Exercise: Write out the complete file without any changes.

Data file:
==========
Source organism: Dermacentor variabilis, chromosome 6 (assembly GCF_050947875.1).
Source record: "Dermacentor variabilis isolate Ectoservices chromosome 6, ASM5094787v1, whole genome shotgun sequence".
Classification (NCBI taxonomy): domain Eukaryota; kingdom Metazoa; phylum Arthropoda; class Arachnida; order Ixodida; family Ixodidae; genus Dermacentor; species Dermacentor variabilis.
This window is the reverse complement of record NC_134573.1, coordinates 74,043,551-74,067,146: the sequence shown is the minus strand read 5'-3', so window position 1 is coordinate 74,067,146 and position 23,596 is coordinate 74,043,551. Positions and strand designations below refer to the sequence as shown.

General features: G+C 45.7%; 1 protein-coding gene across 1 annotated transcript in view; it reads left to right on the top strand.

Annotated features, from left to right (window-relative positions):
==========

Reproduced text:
Source organism: Dermacentor variabilis, chromosome 6 (assembly GCF_050947875.1).
Source record: "Dermacentor variabilis isolate Ectoservices chromosome 6, ASM5094787v1, whole genome shotgun sequence".
Classification (NCBI taxonomy): domain Eukaryota; kingdom Metazoa; phylum Arthropoda; class Arachnida; order Ixodida; family Ixodidae; genus Dermacentor; species Dermacentor variabilis.
This window is the reverse complement of record NC_134573.1, coordinates 74,043,551-74,067,146: the sequence shown is the minus strand read 5'-3', so window position 1 is coordinate 74,067,146 and position 23,596 is coordinate 74,043,551. Positions and strand designations below refer to the sequence as shown.

General features: G+C 45.7%; 1 protein-coding gene across 1 annotated transcript in view; it reads left to right on the top strand.

Annotated features, from left to right (window-relative positions):